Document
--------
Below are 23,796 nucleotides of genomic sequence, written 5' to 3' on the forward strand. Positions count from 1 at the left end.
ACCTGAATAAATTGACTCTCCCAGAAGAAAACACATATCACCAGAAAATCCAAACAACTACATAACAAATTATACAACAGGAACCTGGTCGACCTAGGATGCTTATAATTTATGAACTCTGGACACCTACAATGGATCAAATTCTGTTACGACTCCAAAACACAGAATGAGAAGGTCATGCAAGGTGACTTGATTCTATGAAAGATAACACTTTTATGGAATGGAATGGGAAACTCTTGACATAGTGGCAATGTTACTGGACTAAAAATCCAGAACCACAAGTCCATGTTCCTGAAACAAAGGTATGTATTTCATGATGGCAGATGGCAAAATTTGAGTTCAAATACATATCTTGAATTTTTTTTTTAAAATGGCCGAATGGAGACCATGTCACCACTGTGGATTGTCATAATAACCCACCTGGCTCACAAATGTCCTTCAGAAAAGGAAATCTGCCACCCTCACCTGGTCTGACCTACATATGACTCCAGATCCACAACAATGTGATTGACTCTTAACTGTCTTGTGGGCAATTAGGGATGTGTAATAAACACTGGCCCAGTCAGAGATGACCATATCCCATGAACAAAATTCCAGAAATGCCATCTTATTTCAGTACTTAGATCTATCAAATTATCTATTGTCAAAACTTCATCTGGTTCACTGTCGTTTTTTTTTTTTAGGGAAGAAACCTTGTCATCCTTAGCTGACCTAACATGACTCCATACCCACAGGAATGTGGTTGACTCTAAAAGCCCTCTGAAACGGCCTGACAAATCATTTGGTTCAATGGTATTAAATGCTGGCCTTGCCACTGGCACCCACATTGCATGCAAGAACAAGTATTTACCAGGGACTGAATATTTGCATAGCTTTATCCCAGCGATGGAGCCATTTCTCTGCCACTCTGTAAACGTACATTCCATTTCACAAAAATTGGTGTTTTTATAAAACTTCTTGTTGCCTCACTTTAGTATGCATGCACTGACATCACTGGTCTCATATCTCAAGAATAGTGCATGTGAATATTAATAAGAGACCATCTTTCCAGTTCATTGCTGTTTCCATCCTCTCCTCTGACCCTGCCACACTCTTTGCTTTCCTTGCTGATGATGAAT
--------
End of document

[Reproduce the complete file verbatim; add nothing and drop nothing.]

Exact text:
Below are 23,796 nucleotides of genomic sequence, written 5' to 3' on the forward strand. Positions count from 1 at the left end.
ACCTGAATAAATTGACTCTCCCAGAAGAAAACACATATCACCAGAAAATCCAAACAACTACATAACAAATTATACAACAGGAACCTGGTCGACCTAGGATGCTTATAATTTATGAACTCTGGACACCTACAATGGATCAAATTCTGTTACGACTCCAAAACACAGAATGAGAAGGTCATGCAAGGTGACTTGATTCTATGAAAGATAACACTTTTATGGAATGGAATGGGAAACTCTTGACATAGTGGCAATGTTACTGGACTAAAAATCCAGAACCACAAGTCCATGTTCCTGAAACAAAGGTATGTATTTCATGATGGCAGATGGCAAAATTTGAGTTCAAATACATATCTTGAATTTTTTTTTTAAAATGGCCGAATGGAGACCATGTCACCACTGTGGATTGTCATAATAACCCACCTGGCTCACAAATGTCCTTCAGAAAAGGAAATCTGCCACCCTCACCTGGTCTGACCTACATATGACTCCAGATCCACAACAATGTGATTGACTCTTAACTGTCTTGTGGGCAATTAGGGATGTGTAATAAACACTGGCCCAGTCAGAGATGACCATATCCCATGAACAAAATTCCAGAAATGCCATCTTATTTCAGTACTTAGATCTATCAAATTATCTATTGTCAAAACTTCATCTGGTTCACTGTCGTTTTTTTTTTTTAGGGAAGAAACCTTGTCATCCTTAGCTGACCTAACATGACTCCATACCCACAGGAATGTGGTTGACTCTAAAAGCCCTCTGAAACGGCCTGACAAATCATTTGGTTCAATGGTATTAAATGCTGGCCTTGCCACTGGCACCCACATTGCATGCAAGAACAAGTATTTACCAGGGACTGAATATTTGCATAGCTTTATCCCAGCGATGGAGCCATTTCTCTGCCACTCTGTAAACGTACATTCCATTTCACAAAAATTGGTGTTTTTATAAAACTTCTTGTTGCCTCACTTTAGTATGCATGCACTGACATCACTGGTCTCATATCTCAAGAATAGTGCATGTGAATATTAATAAGAGACCATCTTTCCAGTTCATTGCTGTTTCCATCCTCTCCTCTGACCCTGCCACACTCTTTGCTTTCCTTGCTGATGATGAAT